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A Project of The Annenberg Public Policy Center

Santa Rita Super PAC

Political leanings: Republican/Pro-Ron Paul Super PAC

Spending target: Undisclosed

Santa Rita Super PAC is a pro-Ron Paul political action committee created by Donald Huffines, a Paul donor and fundraiser.

The Dallas-based land developer co-owns a Catholic radio station in the Washington, D.C., area and has contributed to Republicans running for House and Senate seats in states including Texas, Nevada and New Mexico. Huffines shares Paul’s view of limited government and lower taxes. “Imagine what it would be like if we had no income tax in the country?” Huffines told CNNMoney in 2008. “I don’t think anyone would do more for business — small or large — than Ron Paul. He would eliminate the role of government in our business lives, and the GDP growth of the country would skyrocket as a result.”

Santa Rita first registered with the Federal Election Commission on Jan. 4. Huffines is listed as the PAC’s president and treasurer. He co-owns Huffines Communities, a Dallas-based real estate company that builds planned communities.

The group can raise unlimited amounts of money, but it must report its donors to the FEC. As of June 30, the group disclosed it raised $433,361. Huffines contributed $50,000. Other major contributors included Mark and Shannon Hart of Fort Worth, Texas, who together donated $100,000. Mark Hart III is a hedge fund manager who made millions betting against subprime mortgages in the U.S. and betting on the debt crisis in Europe, according to Bloomberg and the Wall Street Journal.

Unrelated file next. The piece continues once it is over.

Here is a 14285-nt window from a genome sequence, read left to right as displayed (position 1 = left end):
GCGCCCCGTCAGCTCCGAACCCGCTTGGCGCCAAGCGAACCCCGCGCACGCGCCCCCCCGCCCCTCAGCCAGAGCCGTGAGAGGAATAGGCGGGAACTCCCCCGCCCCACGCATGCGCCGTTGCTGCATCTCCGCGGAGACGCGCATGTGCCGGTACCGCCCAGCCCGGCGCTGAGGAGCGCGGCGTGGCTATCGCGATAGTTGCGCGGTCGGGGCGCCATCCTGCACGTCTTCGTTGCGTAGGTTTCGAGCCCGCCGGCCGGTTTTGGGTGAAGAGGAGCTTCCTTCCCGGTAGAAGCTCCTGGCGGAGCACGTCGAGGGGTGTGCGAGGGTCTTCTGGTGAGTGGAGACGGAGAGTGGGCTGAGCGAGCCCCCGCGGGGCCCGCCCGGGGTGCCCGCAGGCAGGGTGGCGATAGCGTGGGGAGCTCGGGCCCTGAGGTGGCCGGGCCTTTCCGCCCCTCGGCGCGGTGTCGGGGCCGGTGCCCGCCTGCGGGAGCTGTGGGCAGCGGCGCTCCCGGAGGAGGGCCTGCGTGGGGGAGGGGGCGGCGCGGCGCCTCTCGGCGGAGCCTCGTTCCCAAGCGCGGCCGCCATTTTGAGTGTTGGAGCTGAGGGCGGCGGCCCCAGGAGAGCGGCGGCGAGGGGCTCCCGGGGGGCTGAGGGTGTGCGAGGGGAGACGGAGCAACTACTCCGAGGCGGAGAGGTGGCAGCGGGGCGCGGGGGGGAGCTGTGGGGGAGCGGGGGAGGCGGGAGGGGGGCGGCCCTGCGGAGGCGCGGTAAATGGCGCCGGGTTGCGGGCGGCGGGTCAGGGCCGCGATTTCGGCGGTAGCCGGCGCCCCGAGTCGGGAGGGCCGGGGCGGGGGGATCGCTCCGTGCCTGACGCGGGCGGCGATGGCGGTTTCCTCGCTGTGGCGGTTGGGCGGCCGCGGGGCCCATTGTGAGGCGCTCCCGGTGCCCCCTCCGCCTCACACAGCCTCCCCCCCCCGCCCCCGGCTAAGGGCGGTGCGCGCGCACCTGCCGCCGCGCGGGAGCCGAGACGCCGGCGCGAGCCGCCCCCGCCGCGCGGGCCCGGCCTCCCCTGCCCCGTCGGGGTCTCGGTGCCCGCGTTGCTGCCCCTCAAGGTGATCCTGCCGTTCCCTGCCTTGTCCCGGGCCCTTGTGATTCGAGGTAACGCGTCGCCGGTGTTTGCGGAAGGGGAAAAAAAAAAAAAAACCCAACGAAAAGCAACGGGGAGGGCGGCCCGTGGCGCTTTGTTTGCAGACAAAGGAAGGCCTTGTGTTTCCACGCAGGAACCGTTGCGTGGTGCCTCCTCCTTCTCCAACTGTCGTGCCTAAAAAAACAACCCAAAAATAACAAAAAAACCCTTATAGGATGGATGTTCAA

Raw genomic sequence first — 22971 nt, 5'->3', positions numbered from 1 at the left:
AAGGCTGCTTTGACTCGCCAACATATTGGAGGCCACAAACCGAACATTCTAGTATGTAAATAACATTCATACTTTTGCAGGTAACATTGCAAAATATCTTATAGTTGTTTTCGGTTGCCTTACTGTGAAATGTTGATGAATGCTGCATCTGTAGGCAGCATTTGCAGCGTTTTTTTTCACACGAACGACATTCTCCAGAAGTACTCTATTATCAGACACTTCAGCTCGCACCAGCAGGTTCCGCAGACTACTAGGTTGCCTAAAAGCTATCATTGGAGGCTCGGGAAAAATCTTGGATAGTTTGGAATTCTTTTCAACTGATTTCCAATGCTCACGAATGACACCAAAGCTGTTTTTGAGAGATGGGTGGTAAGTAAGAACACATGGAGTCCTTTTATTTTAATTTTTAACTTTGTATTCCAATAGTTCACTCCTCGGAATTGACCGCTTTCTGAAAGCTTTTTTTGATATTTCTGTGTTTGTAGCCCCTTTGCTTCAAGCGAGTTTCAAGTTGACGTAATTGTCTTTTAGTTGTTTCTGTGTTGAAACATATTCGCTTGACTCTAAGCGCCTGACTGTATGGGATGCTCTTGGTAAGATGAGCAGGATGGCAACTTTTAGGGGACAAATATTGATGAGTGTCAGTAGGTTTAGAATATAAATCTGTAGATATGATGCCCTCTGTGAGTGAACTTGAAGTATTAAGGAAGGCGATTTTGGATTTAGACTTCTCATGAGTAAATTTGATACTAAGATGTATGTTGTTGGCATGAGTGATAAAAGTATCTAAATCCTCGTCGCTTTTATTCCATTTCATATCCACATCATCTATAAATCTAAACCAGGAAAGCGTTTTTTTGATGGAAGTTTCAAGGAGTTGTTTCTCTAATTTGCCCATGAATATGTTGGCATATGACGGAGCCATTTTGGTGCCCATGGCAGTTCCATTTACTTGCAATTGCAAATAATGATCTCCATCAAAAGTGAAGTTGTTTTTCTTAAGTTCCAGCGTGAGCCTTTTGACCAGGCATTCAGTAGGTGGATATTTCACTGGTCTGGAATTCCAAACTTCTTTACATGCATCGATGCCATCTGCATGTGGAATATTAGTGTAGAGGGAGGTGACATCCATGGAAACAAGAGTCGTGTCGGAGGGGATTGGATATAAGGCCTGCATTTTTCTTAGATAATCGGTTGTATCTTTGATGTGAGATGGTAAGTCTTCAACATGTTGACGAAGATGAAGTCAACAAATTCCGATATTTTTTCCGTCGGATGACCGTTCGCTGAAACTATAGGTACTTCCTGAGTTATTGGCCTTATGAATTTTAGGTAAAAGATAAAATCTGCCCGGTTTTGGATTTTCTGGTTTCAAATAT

Huffines had made $63,664 in individual contributions to various Republican campaigns, according to the FEC’s online contribution database. Some of those campaigns were not without controversy.

In February 2010, Huffines donated $2,400 to the campaign of Republican Stephen Broden, a Dallas pastor who unsuccessfully ran for Texas’ 30th congressional district seat. A month before the election, Broden said in a TV interview that a violent overthrow of the government is “on the table” if the midterm congressional elections didn’t produce a change in leadership.

Santa Rita produced TV ads in support of Paul, primarily in South Carolina, but it spent far less than PACs supporting other GOP presidential candidates. After South Carolina, Santa Rita planned to run ads in Nevada, Alaska, Maine, Wyoming, North Dakota and South Dakota to “spread Dr. Paul’s message of Liberty and Constitutional Limited Government.” But the group did not spend any money on TV ads outside of South Carolina, according to independent expenditure disclosures contained its April quarterly report.

Update, July 25: We updated this item to reflect campaign finance data through June 30, 2012.